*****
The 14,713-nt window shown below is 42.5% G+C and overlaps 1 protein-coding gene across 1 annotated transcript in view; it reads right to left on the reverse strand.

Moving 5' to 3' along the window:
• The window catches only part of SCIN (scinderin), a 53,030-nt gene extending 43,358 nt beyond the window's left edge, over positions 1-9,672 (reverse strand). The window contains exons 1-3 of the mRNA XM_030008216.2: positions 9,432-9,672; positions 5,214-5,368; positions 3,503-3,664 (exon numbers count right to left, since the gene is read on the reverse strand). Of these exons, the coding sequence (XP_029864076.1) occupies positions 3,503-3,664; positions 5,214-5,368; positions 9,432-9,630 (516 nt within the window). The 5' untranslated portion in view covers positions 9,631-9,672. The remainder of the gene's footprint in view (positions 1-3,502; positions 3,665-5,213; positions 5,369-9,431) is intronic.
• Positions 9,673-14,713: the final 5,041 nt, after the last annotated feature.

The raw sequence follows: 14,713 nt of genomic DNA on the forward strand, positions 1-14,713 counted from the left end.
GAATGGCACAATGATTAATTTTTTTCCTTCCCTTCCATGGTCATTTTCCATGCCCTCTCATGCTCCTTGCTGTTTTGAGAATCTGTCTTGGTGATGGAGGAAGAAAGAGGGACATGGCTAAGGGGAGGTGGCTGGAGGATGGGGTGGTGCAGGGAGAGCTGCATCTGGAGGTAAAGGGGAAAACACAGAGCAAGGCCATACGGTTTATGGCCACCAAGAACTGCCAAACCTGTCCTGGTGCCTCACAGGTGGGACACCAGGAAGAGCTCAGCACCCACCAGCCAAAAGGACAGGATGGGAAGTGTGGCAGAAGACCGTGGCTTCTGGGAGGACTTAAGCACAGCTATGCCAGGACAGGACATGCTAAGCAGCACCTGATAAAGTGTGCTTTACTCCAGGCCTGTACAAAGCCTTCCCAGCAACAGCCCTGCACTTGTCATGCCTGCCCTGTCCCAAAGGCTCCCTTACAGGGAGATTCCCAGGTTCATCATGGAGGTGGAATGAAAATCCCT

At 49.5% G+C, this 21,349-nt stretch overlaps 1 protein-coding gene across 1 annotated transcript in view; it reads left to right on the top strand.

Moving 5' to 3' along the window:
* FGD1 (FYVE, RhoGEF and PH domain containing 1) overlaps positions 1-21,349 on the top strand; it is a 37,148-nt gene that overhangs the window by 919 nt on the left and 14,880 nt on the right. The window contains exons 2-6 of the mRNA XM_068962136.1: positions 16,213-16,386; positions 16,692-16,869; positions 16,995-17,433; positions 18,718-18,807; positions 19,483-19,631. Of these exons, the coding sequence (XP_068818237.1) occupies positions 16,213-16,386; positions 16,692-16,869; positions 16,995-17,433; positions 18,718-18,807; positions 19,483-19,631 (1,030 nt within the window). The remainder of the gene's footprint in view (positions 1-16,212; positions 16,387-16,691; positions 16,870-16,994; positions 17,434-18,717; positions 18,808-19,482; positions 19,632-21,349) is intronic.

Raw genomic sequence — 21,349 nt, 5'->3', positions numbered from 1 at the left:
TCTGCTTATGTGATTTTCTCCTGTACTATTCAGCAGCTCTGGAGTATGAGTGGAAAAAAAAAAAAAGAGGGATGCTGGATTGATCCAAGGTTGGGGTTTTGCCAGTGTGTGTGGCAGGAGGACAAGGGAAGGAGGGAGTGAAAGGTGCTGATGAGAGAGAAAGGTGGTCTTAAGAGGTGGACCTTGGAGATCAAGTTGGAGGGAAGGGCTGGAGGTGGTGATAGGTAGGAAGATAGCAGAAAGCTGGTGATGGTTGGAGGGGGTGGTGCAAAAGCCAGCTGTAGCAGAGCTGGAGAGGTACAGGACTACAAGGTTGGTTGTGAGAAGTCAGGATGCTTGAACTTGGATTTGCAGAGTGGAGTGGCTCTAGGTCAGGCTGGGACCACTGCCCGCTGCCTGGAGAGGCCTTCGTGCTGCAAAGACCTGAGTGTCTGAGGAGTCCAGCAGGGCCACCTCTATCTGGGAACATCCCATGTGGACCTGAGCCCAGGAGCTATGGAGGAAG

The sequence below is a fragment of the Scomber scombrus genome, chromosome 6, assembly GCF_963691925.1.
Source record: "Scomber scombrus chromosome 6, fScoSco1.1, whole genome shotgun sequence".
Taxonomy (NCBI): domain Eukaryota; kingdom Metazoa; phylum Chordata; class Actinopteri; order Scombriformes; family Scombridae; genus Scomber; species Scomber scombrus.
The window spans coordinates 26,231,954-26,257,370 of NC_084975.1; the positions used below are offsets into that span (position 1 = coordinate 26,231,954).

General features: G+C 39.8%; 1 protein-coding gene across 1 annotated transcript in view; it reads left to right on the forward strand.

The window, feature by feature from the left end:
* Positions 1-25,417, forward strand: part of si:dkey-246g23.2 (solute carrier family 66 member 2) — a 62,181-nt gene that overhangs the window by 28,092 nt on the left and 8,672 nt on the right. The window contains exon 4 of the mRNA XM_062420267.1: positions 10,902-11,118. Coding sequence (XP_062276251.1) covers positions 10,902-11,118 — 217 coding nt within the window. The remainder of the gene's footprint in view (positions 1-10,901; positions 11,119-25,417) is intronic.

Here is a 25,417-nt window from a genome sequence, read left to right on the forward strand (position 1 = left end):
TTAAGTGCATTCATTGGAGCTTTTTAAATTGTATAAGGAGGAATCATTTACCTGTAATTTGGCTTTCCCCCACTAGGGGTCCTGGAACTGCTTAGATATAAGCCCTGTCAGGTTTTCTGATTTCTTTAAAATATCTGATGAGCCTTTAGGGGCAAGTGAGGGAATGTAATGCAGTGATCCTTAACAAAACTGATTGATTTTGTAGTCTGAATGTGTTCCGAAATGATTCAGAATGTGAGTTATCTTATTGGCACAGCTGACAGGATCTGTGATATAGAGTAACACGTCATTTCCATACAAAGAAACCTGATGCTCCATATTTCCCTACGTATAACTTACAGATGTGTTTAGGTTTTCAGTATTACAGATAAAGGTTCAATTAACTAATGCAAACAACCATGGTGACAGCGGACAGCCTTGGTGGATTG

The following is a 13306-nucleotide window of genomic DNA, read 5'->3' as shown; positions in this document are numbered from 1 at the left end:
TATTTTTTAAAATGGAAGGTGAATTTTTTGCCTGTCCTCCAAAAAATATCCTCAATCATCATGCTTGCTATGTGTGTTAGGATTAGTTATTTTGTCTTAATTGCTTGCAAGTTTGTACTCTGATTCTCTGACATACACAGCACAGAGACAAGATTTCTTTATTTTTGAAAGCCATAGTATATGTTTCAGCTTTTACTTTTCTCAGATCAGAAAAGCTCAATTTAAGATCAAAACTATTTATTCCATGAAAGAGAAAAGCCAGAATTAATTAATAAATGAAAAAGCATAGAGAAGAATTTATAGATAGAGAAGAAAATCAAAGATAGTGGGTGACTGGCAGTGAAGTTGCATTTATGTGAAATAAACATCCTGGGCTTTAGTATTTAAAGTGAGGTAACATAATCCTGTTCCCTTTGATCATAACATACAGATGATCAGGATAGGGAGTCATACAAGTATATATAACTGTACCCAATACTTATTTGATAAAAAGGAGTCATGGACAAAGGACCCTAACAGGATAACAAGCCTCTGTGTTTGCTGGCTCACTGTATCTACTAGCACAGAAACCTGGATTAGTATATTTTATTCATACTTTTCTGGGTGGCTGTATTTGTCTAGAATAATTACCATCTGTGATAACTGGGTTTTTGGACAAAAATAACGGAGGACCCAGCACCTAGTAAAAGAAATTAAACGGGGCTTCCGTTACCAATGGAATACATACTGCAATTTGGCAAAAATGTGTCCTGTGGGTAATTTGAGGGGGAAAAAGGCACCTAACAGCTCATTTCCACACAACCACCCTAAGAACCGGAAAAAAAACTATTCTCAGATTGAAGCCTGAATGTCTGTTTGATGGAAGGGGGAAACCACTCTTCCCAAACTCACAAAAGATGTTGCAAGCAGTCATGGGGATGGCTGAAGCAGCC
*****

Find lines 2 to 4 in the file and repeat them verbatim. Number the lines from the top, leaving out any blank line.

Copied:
Moving 5' to 3' along the window:
• The window catches only part of SCIN (scinderin), a 53,030-nt gene extending 43,358 nt beyond the window's left edge, over positions 1-9,672 (reverse strand). The window contains exons 1-3 of the mRNA XM_030008216.2: positions 9,432-9,672; positions 5,214-5,368; positions 3,503-3,664 (exon numbers count right to left, since the gene is read on the reverse strand). Of these exons, the coding sequence (XP_029864076.1) occupies positions 3,503-3,664; positions 5,214-5,368; positions 9,432-9,630 (516 nt within the window). The 5' untranslated portion in view covers positions 9,631-9,672. The remainder of the gene's footprint in view (positions 1-3,502; positions 3,665-5,213; positions 5,369-9,431) is intronic.
• Positions 9,673-14,713: the final 5,041 nt, after the last annotated feature.